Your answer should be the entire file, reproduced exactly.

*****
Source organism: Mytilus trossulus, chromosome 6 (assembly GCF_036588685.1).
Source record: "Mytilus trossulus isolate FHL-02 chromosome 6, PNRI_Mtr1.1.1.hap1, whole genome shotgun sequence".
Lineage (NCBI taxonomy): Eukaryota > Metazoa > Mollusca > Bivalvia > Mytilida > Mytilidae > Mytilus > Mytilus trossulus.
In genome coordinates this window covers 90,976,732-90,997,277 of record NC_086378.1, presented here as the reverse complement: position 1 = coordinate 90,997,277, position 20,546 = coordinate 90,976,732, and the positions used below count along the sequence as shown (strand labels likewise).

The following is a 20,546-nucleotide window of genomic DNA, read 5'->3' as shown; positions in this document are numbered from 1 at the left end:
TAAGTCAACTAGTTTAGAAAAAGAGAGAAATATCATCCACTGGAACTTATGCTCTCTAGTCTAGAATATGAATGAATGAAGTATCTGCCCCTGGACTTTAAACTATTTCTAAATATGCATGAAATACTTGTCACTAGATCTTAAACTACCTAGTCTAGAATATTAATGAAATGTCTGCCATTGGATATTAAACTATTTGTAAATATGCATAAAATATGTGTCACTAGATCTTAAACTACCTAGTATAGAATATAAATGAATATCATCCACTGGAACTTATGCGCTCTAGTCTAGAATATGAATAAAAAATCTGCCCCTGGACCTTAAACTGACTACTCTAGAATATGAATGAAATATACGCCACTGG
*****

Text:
Source organism: Mytilus trossulus, chromosome 6 (assembly GCF_036588685.1).
Source record: "Mytilus trossulus isolate FHL-02 chromosome 6, PNRI_Mtr1.1.1.hap1, whole genome shotgun sequence".
Lineage (NCBI taxonomy): Eukaryota > Metazoa > Mollusca > Bivalvia > Mytilida > Mytilidae > Mytilus > Mytilus trossulus.
In genome coordinates this window covers 90,976,732-90,997,277 of record NC_086378.1, presented here as the reverse complement: position 1 = coordinate 90,997,277, position 20,546 = coordinate 90,976,732, and the positions used below count along the sequence as shown (strand labels likewise).

The following is a 20,546-nucleotide window of genomic DNA, read 5'->3' as shown; positions in this document are numbered from 1 at the left end:
TAAGTCAACTAGTTTAGAAAAAGAGAGAAATATCATCCACTGGAACTTATGCTCTCTAGTCTAGAATATGAATGAATGAAGTATCTGCCCCTGGACTTTAAACTATTTCTAAATATGCATGAAATACTTGTCACTAGATCTTAAACTACCTAGTCTAGAATATTAATGAAATGTCTGCCATTGGATATTAAACTATTTGTAAATATGCATAAAATATGTGTCACTAGATCTTAAACTACCTAGTATAGAATATAAATGAATATCATCCACTGGAACTTATGCGCTCTAGTCTAGAATATGAATAAAAAATCTGCCCCTGGACCTTAAACTGACTACTCTAGAATATGAATGAAATATACGCCACTGG